Big League Stew

Mets put kibosh on Scranton Yankees relocation to Newark

Rob Iracane
Big League Stew

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METSYANKEES

With yearlong renovations looming at PNC Field in Scranton-Wilkes Barre, the New York Yankees need a temporary home for their eponymous Triple-A affiliate. Unfortunately, not even Michael Scott's  ex-girlfriend and local Scranton real estate agent Carol can seem to find them a new home in the greater Tri-State area.

See, Major League Baseball has a convenient anti-trust exemption that allows its member organizations to control entire swaths of the country. It's this rule that prevents the Athletics from closing up shop in Oakland and moving to San Jose without the San Francisco Giants signing off on it. It's this rule that allowed Baltimore Orioles owner Peter Angelos to reap huge financial benefits in exchange for letting Major League Baseball relocate the Montreal Expos to Washington, D.C.

So when the Yankees came knocking in nearby Newark, New Jersey, home of the struggling independent Newark Bears and their downtown stadium, the other area team, the New York Mets, blocked the move.

Despite the temporary relocation being planned for just one season, the Mets, who share the greater New York territory with the Yankees, objected, saying it wasn't a quid pro quo move like when both teams introduced Low-A clubs in Staten Island and Brooklyn a few years back. Up-and-coming Newark has a perfectly good baseball park right near public transportation and close enough to major highways, and a new parking garage that would be an ideal showcase for a big-time minor-league team like the Scranton Yankees.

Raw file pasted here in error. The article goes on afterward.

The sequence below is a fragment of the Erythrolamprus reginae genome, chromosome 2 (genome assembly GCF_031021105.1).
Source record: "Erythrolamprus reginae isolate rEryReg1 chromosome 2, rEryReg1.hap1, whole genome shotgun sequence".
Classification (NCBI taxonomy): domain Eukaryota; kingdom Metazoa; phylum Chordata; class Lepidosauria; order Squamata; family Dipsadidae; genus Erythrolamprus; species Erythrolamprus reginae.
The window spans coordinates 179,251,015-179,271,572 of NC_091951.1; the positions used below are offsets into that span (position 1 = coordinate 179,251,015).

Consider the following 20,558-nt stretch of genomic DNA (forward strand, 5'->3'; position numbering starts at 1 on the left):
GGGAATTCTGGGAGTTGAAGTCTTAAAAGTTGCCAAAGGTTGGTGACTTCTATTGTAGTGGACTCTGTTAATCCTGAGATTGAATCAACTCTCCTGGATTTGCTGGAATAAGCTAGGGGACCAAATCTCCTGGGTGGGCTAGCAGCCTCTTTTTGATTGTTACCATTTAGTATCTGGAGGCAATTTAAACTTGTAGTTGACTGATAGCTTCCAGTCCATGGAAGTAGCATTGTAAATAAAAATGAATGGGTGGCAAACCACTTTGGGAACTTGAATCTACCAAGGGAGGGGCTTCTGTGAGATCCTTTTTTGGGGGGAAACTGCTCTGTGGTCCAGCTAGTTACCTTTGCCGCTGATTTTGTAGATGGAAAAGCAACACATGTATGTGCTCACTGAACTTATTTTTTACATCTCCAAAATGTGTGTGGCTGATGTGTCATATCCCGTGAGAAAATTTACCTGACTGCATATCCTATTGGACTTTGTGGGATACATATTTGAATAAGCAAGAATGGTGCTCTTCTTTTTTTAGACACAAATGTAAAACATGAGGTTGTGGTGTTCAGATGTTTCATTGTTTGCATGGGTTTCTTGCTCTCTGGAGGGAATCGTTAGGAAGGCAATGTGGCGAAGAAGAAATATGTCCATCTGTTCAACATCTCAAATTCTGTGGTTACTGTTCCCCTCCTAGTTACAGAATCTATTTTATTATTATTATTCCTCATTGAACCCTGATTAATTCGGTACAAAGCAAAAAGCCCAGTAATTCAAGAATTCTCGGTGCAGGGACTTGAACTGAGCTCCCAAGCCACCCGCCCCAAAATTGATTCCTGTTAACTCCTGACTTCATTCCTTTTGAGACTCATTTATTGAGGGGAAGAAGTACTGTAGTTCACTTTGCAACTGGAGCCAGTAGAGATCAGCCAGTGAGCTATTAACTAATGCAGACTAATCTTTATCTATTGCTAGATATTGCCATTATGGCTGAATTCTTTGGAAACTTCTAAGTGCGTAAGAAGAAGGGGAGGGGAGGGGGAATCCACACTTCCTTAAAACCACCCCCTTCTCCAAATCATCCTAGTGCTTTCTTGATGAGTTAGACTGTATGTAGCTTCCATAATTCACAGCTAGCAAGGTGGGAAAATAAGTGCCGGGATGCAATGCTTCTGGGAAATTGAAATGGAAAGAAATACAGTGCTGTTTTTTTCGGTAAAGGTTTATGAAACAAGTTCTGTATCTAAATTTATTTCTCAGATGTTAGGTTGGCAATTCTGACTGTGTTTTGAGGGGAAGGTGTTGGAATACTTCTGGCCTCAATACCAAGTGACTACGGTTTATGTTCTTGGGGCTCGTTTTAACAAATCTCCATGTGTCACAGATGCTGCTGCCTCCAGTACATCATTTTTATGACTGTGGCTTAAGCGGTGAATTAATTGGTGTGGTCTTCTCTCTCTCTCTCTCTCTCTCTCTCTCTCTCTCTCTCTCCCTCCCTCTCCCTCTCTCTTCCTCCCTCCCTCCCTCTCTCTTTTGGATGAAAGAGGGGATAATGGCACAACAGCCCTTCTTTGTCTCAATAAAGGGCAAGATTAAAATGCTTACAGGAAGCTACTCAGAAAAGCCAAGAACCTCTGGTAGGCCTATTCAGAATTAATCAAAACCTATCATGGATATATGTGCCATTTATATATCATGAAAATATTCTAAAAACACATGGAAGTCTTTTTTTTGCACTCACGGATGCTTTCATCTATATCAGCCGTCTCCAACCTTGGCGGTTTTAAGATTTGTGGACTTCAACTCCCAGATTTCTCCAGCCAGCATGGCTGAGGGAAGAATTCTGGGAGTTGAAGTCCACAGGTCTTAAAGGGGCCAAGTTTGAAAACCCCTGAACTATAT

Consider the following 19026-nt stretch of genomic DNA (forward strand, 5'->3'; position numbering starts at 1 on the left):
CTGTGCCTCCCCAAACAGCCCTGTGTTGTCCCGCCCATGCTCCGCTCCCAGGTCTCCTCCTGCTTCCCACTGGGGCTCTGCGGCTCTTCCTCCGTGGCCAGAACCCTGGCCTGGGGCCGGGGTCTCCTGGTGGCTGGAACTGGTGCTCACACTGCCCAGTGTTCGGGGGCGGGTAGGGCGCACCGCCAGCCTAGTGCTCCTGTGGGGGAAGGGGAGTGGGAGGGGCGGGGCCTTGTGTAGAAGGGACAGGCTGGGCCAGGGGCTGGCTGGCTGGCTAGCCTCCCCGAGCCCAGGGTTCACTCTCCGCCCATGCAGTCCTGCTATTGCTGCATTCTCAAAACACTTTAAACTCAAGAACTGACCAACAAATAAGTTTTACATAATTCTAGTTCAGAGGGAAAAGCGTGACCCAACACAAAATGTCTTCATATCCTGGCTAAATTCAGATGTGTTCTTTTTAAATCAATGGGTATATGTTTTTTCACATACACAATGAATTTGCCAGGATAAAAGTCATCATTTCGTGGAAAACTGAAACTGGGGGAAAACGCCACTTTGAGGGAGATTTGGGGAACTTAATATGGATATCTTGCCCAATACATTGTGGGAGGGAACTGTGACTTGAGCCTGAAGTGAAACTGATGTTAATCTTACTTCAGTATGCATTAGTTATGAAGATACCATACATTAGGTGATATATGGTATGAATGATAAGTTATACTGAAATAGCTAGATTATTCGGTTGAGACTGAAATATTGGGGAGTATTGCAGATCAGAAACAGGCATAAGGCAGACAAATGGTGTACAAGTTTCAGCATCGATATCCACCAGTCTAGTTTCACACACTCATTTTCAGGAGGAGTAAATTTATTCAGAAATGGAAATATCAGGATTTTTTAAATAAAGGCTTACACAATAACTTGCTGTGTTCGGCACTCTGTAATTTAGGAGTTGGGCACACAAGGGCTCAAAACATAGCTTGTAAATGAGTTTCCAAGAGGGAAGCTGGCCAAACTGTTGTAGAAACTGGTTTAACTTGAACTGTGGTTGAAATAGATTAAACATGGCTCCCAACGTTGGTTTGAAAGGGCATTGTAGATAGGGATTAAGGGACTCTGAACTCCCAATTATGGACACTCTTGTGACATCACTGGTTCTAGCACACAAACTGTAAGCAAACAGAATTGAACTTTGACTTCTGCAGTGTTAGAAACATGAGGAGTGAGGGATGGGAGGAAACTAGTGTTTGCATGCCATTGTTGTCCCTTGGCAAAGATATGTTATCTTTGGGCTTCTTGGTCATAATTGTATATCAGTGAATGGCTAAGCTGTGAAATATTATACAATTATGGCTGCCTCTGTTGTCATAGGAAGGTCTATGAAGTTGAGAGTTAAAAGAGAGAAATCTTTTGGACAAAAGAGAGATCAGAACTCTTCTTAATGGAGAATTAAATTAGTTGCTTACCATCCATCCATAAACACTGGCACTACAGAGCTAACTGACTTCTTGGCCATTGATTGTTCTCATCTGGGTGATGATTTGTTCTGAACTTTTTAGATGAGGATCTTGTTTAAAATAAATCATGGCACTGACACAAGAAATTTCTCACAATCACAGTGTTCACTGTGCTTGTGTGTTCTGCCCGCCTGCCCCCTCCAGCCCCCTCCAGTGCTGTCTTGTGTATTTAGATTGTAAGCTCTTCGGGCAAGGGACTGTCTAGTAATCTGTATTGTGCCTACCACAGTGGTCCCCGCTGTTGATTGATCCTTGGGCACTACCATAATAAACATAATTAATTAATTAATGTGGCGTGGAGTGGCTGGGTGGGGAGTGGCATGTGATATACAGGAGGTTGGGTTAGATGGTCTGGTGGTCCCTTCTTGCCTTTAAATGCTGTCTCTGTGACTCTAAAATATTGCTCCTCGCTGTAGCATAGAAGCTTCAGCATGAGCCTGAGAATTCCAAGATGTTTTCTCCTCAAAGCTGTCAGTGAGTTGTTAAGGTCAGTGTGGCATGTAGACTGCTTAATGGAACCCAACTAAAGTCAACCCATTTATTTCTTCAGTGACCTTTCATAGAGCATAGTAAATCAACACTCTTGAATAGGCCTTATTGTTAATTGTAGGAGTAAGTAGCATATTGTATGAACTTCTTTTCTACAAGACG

Newark has a rich history of professional baseball, too. From 1932 to 1949, the city served as the host of the Bears, the Yankees' affiliate in the International League, and saw many legendary players pass through Ruppert Stadium in the old Ironbound neighborhood. Hall of Fame players Yogi Berra and Joe Gordon played for the Bears before being called up to the majors. Newark was also home to the Negro League-affiliated Eagles, who count Larry Doby, Biz Mackey and Don Newcombe as alumni.

So why would the Mets not allow such a simple request to go through? The Newark Star-Ledger's longtime sports columnist Jerry Izenberg put it best: {YSP:MORE}

Perhaps the Mets have a point. At 23 games out of first place, they are farther back than all but three other National League teams. A minor league team in Newark could be a problem to the current "minor league" team at Citi Field.

Ouch. It's true, though. The Mets, despite playing 25 miles away from Newark (an approximate five-hour drive in rush hour traffic), depend on the Northern New Jersey cities and towns to populate their already shrinking fan base. Having lost fans to their local rivals during the recent Yankees dynasty, even the appearance of a big-time minor-league team could usurp more support from a team struggling to fill seats at Citi Field.

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